What Are Gross Wages? | Definition and Overview

What Are Gross Wages?

When you run payroll, everything starts with gross pay. Gross wages are what attracts many people to a job. Gross wages are how you calculate an employee’s deductions and taxes on their wages. And, they are how you determine an employee’s take-home pay.

Gross wages definition:

Gross wages are the total amount you pay an employee before you withhold taxes and other deductions. Because of payroll withholdings, an employee’s take-home pay can be significantly less than their gross earnings.

You can calculate an employee’s gross pay for different periods of time. You will normally calculate an employee’s gross pay for your pay period. But, you can also calculate gross pay annually, quarterly, monthly, daily, or for any other period of time.

What Are Gross Wages

How to calculate gross pay

How you calculate an employee’s gross pay will depend on if you pay them hourly wages or a salary.

Gross earnings for hourly workers

For hourly employees, you can calculate gross wages by multiplying the hourly wage by the number of hours worked in the period.

Let’s say you have an employee who earns $10 per hour. You want to calculate their gross wages for one workweek. The employee worked 40 hours during the workweek. In this situation, the employee’s gross wages are $400 ($10 X 40).

If an hourly employee works overtime, the overtime pay is included in the gross pay. If the employee in the previous example worked five overtime hours, you would add $75 in overtime wages (5 X ($10 X1.5)). This would make the total gross wages $475.

Gross pay for salary workers

For salaried employees, start with their annual salary to calculate their gross wages. Then, divide the annual salary by the number of periods in the year. For example, if you want to calculate monthly gross wages, you will divide the annual salary by 12 because there are 12 months in the year.

Let’s say you have an employee who earns $45,000 per year. You want to calculate their biweekly gross wages. There are 26 biweekly periods in the year, so divide $45,000 by 26. The employee’s biweekly gross wages are $1,730.77.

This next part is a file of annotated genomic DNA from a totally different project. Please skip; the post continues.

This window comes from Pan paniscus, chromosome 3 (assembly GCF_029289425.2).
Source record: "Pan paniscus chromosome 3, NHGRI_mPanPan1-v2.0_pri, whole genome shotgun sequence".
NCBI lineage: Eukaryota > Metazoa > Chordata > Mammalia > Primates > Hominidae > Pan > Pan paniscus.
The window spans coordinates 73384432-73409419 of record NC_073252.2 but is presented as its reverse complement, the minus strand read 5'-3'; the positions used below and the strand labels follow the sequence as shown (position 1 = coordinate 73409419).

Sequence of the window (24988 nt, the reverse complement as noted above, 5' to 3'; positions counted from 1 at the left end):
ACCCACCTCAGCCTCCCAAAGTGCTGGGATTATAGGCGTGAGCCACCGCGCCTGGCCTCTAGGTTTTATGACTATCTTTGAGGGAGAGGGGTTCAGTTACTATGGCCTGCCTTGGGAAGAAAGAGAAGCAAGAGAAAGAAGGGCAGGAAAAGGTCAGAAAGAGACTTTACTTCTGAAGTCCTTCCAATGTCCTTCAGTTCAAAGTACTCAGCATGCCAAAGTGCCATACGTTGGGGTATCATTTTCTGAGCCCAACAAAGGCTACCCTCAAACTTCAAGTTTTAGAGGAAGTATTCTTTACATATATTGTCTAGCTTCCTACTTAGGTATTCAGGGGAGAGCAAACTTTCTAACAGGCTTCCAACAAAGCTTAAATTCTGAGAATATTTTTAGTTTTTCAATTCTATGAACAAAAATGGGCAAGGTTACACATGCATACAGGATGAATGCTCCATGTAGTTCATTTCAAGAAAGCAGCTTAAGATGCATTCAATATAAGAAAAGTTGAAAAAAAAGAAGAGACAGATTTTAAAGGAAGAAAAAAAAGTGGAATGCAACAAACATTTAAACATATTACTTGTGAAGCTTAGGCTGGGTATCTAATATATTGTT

When gross income is needed

You need to know your employees’ gross wages so you can calculate taxes and other deductions. Employee pay deductions are based on the gross pay.

You’ll start with pre-tax deductions. As the name sounds, these are deductions you subtract from the gross pay before you withhold taxes. Pre-tax deductions might be a fixed amount, such as $50 subtracted from each paycheck. Or, the deductions might be a percentage of the gross pay.

After pre-tax deductions, you will withhold employee taxes. Taxes are often a percentage of the employee’s gross wages minus pre-tax deductions, but in some cases, you will withhold a fixed amount.

You will also use the employee’s gross wages to calculate your employer taxes. These taxes are a percentage of the employee’s pay.

After taxes, you will withhold post-tax deductions. You will subtract post-tax deductions from gross wages, after subtracting pre-tax deductions and taxes. Like pre-tax deductions, these deductions might be a fixed amount or percentage.

Gross wages vs. net wages

Gross wages are what an employee earns before deductions. Net wages, or net pay, are what an employee earns after deductions. Net wages are what an employee takes home on their paycheck.

It’s easy to calculate net pay. Simply subtract all taxes and pre- and post-tax deductions from the gross wages.

Net Wages = Gross Wages – Deductions

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This article is updated from its original publication date of 1/26/2015.

This is not intended as legal advice; for more information, please click here.

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